Another Tuesday, another round of heavy hitters. Will any of them hit as hard as the Biebs did? Commercially speaking, that is.
Maroon 5 is a definite contender. The relatively lackluster performance of Hands All Over was troubling (for the band, anyway…it performed in lackluster fashion because it was a lackluster album IMO) until lead singer Adam Levine got his manwhore ass on a reality show and teamed up with his co-host Christina Aguilera for a smash hit. “Moves Like Jagger” was a massive #1 hit, selling something like 5 million digital downloads, Hands was reissued with the new single (of course,) went Platinum, and all was right in Maroon 5’s world. Their fourth album, Overexposed, hits stores and online outlets today and continues their uber-poppy transformation. I’m not complaining-yet. Both “Payphone” and “One More Night” are better than any of the singles from Hands All Over-including “Jagger.” Let’s see if the rest of the album holds up.
Another band that sort of stumbled last time around was Linkin Park. The former rap/metal titans have spread their wings far beyond their original sound, thanks in part to retaining Rick Rubin as their producer. I’ve actually dug their more recent stuff, but I’m a weirdo and LP’s fans stayed away from A Thousand Suns in droves. From what I am being made to understand, the guys’ new album, Living Things, strikes a balance between traditional Linkin Park and more new-school, experimental Linkin Park. I already know too much about Linkin Park than I should, but I’m actually kinda psyched to hear this album. Especially since advance word from other members of the Popblerd team has been quite strong.
Once labeled the Pied Piper of R&B (kinda gross, all things considered,) R. Kelly has settled into sort of an elder statesman’s role. The quality of his albums has increased greatly in the last couple of years, as he’s stopped trying to be an R&B thug and has adopted a more classic style. I still won’t buy any of the dude’s records (as I may have mentioned before, he’s gross,) but I’ll certainly give his latest album, Write Me Back, a spin. It’s being billed as a sequel to his last album, 2010’s Love Letter, and that album was his best since 1995. I believe Kells also has an autobiography coming out, but…come on, man. You don’t want to read that. No one wants to read that.
I’ll admit to being a little surprised that The Offspring are still around, seeing as their schtick was tired 10 if not 15 years ago, and Dexter Holland has that astrophysics degree or whatever to fall back on (not that he shouldn’t be set for life following Smash and “Pretty Fly (For A White Guy.)” Anyway, Dex, Noodles and the other guys are back at it with a new album, Days Go By. The first single and title track is horrid, but maybe the fans that haven’t banished copies of their post-Smash albums to the garbage or the used record store will find something to dig.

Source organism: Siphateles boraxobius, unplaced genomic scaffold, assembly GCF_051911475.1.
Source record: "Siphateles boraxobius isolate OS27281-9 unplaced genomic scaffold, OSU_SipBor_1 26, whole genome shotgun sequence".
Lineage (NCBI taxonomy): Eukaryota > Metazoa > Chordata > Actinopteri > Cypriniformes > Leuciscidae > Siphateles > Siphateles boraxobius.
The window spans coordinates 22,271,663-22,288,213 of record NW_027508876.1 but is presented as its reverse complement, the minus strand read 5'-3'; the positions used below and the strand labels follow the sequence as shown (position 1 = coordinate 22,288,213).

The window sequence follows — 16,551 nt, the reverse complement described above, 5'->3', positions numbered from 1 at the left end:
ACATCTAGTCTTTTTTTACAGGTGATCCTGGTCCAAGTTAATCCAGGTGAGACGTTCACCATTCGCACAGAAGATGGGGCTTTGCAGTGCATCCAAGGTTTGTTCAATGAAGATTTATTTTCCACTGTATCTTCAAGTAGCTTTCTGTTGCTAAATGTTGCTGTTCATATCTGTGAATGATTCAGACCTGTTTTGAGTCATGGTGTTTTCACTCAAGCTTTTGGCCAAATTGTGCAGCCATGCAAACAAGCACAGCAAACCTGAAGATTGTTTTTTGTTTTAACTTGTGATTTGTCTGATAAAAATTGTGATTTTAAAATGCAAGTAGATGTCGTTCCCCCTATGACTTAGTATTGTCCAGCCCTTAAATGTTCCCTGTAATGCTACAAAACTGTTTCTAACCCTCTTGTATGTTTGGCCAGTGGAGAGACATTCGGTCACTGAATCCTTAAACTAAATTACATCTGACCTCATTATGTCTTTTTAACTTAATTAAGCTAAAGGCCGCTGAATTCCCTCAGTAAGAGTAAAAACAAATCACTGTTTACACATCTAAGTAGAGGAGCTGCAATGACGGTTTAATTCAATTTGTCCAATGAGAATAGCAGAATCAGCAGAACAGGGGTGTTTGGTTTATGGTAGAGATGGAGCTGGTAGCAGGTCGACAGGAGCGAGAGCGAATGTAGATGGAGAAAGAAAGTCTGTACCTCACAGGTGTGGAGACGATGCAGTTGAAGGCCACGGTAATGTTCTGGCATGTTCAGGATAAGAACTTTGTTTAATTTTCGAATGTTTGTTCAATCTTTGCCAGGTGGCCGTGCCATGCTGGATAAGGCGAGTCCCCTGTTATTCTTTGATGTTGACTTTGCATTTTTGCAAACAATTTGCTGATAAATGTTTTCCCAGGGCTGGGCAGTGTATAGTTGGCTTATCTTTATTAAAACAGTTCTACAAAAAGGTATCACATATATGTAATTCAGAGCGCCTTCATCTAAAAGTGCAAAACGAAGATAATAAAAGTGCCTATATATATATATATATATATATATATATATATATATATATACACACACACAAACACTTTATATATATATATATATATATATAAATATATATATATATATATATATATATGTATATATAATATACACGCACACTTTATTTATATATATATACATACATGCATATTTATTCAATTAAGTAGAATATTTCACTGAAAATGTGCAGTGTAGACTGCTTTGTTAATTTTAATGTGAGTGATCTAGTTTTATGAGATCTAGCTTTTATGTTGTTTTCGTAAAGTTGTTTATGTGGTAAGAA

Elsewhere in new release land, there are some notable (or at least interesting) albums from the likes of Joe Jackson, Cassandra Wilson, Blues Traveler and Everclear. ’70s and ’80s icon Jackson (not Michael’s father) has switched musical styles over the years the way some people have changed socks. Duke is a tribute to jazz legend Duke Ellington, and features a who’s who of jazz legends. Wilson might not be a household name outside of a certain pocket of music fans, but her voice is one of the most riveting instruments in music. Another Country is a collaboration with Italian guitarist Fabrizio Sotti, and, well, Time Magazine called her “America’s best singer.” So, this just might be one to check out. Meanwhile, John Popper and Art Alexakis continue to make music past their sell-by dates, which were the late Nineties and the early oughts, respectively.
Reissues: There’s a massive, 75-song set from reggae legend Peter Tosh being released, and Hip-O Select is releasing a package of two post-Smokey Miracles albums. If you’re not familiar with The Miracles in the Billy Griffin era, I’d suggest giving them a shot. Much like the post-Diana Ross Supremes, these guys were much better than you would think. Meanwhile, R&B reissue label Funkytown Grooves is re-releasing albums from femme trio The Three Degrees and singer/songwriter/producer Kashif, whose 1983 debut is worth collecting for soul fans. Also, Hidden Beach Records continue to bleed Jill Scott‘s old material dry by releasing a remix album. Let’s just do a greatest hits and get it over with, k?
WTFF Release Of The Week: Namaste, by Kenny G. & Rahul Sharma. Need I say more?
Am I missing anything? If so, you’ll probably find it over at Pause And Play.